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Lockdown could be causing those with sight loss to experience hallucinations

This news post is 10 months old
 

The Royal National Institute of Blind People has said lockdown could be exacerbating a condition for those with sight loss

A charity has said lockdown could be causing those with sight loss to experience hallucinations.

The Royal National Institute of Blind People (RNIB) is warning that ongoing lockdown and coronavirus restrictions could be causing a spike in hallucinations due to sight loss.

Hallucinations due to sight loss are known as Charles Bonnet Syndrome (CBS), which is caused when the brain attempts to fill in gaps in visual information with invented images or patterns. The hallucinations vary from person to person and range from simple lights or patterns to complex images. They are often distressing.

The condition has now sparked interest from Britain’s longest running television soap, Coronation Street, with a storyline showing Weatherfield resident Johnny Connor, played by actor Richard Hawley, beginning to hallucinate cockroaches, cats and people. Although his symptoms are caused by sight loss, they are initially misidentified as a psychiatric issue.

Although there is little research into the condition, it is widely believed that at least third of all people with significant sight loss experience these symptoms, but it is often under-reported.

Over the last 12 months, the number of people calling RNIB’s Sight Loss Advice Service to report CBS has increased – with sharp peaks in calls corresponding with coronavirus restrictions. Last month, the number of calls about hallucinations increased by more than two-thirds (67%) compared to January 2020, and accounted for more calls than any other condition.

Thelma Good, aged 70, from Biggar in South Lanarkshire, has experienced Charles Bonnet Syndrome for years after losing a large proportion of her sight due to glaucoma and cataracts.

She said: “I studied psychology at university, and we learned about Charles Bonnet Syndrome in my course. Because of this, although it would be years until I was officially diagnosed with the syndrome, I was able to understand why I was having hallucinations, I knew that it was related to my sight.

“One of the scary aspects for me is that when I cross the road my brain fills in the gaps in my vision with a clear road, which means that I can’t see approaching cars or cyclists. That can be really challenging and frightening, so it takes me a long time to cross roads.”

Dr Louise Gow, specialist lead for eye health at RNIB, said: “The increase in calls and emails we have received about CBS since lockdown has been dramatic. And the visions that are being reported are much more vivid than usual, which has left many people feeling particularly distressed – describing their hallucinations as ‘out of control’.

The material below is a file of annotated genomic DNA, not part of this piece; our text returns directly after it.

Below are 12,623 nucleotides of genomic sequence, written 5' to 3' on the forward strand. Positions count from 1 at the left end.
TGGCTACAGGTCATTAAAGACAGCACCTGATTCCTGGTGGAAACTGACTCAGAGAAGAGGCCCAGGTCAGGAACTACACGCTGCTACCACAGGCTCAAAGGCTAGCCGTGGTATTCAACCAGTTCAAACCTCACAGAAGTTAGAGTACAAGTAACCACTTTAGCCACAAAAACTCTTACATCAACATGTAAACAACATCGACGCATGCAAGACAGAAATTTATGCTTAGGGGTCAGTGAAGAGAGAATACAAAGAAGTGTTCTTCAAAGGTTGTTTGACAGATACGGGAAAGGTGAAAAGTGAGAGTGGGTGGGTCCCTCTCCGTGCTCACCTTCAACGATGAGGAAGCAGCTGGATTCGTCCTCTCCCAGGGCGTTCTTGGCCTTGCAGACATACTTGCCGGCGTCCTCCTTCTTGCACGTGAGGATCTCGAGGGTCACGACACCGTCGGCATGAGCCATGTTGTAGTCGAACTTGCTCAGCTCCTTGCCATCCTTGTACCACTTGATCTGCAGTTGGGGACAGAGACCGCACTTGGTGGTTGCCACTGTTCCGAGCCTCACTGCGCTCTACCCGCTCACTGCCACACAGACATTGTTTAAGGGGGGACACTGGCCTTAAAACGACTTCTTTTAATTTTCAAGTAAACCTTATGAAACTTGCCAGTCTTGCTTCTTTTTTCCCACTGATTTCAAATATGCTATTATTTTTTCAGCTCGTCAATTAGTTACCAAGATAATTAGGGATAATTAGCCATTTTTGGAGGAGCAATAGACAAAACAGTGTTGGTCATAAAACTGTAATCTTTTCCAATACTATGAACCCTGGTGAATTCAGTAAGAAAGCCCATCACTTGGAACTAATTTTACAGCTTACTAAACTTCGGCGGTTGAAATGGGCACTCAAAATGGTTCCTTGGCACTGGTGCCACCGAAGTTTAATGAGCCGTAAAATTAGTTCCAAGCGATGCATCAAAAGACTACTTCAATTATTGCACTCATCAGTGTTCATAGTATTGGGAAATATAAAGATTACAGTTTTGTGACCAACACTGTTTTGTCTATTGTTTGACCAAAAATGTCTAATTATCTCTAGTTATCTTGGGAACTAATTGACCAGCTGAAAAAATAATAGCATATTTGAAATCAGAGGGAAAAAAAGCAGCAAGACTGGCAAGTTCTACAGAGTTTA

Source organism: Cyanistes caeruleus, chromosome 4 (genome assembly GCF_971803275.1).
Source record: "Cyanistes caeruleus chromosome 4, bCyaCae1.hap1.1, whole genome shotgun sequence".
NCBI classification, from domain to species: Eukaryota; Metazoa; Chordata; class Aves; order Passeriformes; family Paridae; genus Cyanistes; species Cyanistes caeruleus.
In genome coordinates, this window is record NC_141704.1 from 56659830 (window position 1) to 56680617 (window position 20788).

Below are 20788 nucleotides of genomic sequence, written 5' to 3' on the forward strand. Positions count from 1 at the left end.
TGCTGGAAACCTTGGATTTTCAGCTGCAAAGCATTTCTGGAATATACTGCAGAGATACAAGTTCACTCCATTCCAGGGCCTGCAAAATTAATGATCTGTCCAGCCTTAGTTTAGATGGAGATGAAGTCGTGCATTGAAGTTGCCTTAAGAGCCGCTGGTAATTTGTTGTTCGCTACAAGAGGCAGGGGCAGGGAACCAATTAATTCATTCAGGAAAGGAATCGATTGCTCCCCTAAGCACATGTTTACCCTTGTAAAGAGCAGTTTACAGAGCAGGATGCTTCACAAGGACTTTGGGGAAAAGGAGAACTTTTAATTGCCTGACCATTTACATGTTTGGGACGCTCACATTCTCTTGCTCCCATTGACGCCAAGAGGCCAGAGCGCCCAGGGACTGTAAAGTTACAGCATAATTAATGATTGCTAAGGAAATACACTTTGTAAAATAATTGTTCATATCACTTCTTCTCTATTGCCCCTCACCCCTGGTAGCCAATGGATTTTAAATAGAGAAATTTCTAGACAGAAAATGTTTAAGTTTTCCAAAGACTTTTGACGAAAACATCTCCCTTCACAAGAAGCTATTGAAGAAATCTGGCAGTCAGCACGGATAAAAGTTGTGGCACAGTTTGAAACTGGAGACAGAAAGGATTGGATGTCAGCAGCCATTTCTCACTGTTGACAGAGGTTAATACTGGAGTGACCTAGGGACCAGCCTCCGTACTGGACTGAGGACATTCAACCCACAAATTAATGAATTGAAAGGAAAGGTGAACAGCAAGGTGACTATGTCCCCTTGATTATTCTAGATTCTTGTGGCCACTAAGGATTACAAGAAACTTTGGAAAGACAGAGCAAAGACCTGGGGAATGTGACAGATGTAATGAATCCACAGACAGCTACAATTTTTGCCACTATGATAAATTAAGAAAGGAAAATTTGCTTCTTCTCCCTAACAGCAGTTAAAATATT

“It’s as though the stress and anxiety of coronavirus, and the resulting restrictions, has had an impact on people’s symptoms. Although there is currently no research to confirm such a link, it would seem stress and lack of stimulation can increase symptoms.”

To help people with the condition, RNIB has launched a new Talk and Support service specifically for people experiencing CBS. The service has been created with CBS specialists Esme’s Umbrella.

Judith Potts, founder of Esme’s Umbrella, said: "We launched Esme’s Friends, a telephone chat service, which has now joined RNIB's Talk and Support Groups. The calls provide peer-support and new contacts, all of whom understand what it is like to live in a world of vivid, silent, visual hallucinations. The calls can be joined by carers and family members who are too often forgotten, but who also need support. Through Esme's Friends, people living with CBS find they are part of a community which is developing its own voice."

Dr Gow added: “It is very worrying that awareness of CBS remains low, even among health and care professionals. We have heard of several instances where GPs have mistakenly referred patients to mental health services, rather than directing them to information about how to cope with CBS and ensuring that they see an eye health professional. If this happens, it is possible that the underlying vision issue causing the CBS is not treated and could worsen, resulting in further avoidable sight loss.

“While there is still a lot to learn about the condition, it’s more important than ever that health and care professionals are made aware of CBS. There is a range of support and advice available to help people living with the condition. But patients must first be diagnosed appropriately.”

Professor Mariya Moosajee, consultant ophthalmologist at Moorfields Eye Hospital, said: “We are working hard to better understand CBS and how it can be managed. This includes a study to learn how common CBS is in children across the UK. We are hoping to start a study into deciphering the overall time period affected by visual hallucinations, as this will help us to provide a more accurate prognosis for patients to guide them on how long to expect them to occur.

"We would welcome further research on CBS to increase our understanding and would also encourage clinicians to ask their patients about CBS symptoms regularly.”

Anyone with sight loss who is experiencing visions or hallucinations – or any sudden change in their sight – should seek immediate help from an eye health professional or contact RNIB’s Helpline on 0303 123 9999. For more information, visit the RNIB website.

 

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